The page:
The couple presented to us with a primary infertility of six years duration. The 24-year-old woman had regular ovulatory cycles, normal hormonal profile and normal laparoscopy and hysteroscopy (carried out earlier). The previous spermiogram report of her 29-year-old husband showed a sperm count of 48 million/ml, with 30% actively motile and 36% morphologically abnormal sperm. They had undergone three intra uterine insemination cycles previously. Two fresh semen analyses at our clinic showed normal count and motility and 100% globozoospermia. The woman was stimulated using long protocol with 0.5 mg of Leuprolide acetate (Lupride® Sun Pharmaceuticals, India) and 225 IU of highly purified human menopausal gonadotrophin (Menopur® Ferring, Germany). Fourteen oocytes were retrieved - one at germinal vesicle (GV) stage and 13 - metaphase-II (M-II). Husband's ejaculated semen sample was allowed to liquefy and double layer density gradient (90 and 45%, Spermgrad® Vitrolife, Sweden) was used for semen preparation. After 20 minutes of centrifugation at 300xg, pellet was aspirated and washed with sperm wash media. ICSI was performed on 13 M-II oocytes. The embryological details are summarized in [Table 1]. The woman failed to conceive in this cycle and a subsequent thaw embryo transfer cycle also failed.
A second fresh stimulation cycle was carried out as above with retrieval of seven M-II oocytes and transfer of two embryos. Serum β-hCG on day 15, after embryo transfer, was found to be positive. She had a spontaneous missed abortion at five weeks amenorrhea.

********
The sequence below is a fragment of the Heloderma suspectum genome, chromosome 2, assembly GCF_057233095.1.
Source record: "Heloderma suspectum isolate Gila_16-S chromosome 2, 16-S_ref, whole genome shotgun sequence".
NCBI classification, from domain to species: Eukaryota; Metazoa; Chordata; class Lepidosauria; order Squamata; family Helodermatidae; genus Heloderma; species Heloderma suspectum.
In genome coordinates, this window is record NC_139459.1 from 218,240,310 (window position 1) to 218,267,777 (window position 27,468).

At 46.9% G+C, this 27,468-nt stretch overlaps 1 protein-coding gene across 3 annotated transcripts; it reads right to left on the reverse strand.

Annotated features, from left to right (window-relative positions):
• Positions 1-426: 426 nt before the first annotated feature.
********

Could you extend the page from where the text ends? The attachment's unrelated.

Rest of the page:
Another couple came to us with a history of primary infertility of nine years. The 29-year-old woman had a normal infertility workup with normal hysteroscopy, laparoscopy and hormonal profile. The 34-year-old male partner's previous three semen analyses showed five, 50 and 100% morphological abnormalities. A fresh semen sample at our clinic revealed a count of 35 million/ml, with 40% active motility and 100% having globozoospermia. The ovaries were stimulated using long protocol with 0.5 mg of Leuprolide acetate and 225 IU of recombinant FSH (Gonal-f® Serono, Switzerland). Ten M-II and 5 GV stage oocytes were retrieved. Semen preparation was done as in case 1. A pregnancy did not ensue. A second ICSI attempt was made using the same stimulation protocol. The embryological details are summarized in [Table 1].The subsequent embryo transfer resulted in a pregnancy which was uneventful. An elective caesarean section was done at 37 weeks with the birth of a healthy male child weighing 2.6 kgs.
Only 21 pregnancies and 17 deliveries have been reported in globozoospermic patients (13 pregnancies and 10 deliveries without oocyte activation and rest with oocyte activation respectively).  Although ICSI procedure provides an answer to this problem of globozoospermia, a timely and detailed careful semen examination by appropriately trained and experienced personnel in such couples would save them from unnecessary investigations and treatment as seen in both the above cases.
The lack of acrosome reaction and failure to penetrate zona pellucida in IVF is overcome by the use of ICSI. But still the fertilization rates remain low ranging from zero to 100%.  We also observed a similarly low fertilization rate (12.5 - 30.7%).
Dam et al. found 99 cases of globozoospermia having been reported since the first Schirren case; no increase in abortion, miscarriage rates or aneuploidy/birth defects has been noted in the offspring of such men though the cases are few in number. 
The only treatment option in such cases is ICSI with or without oocyte activation. Repeated treatment cycles can be performed. No apparent predictors of success have been identified till now.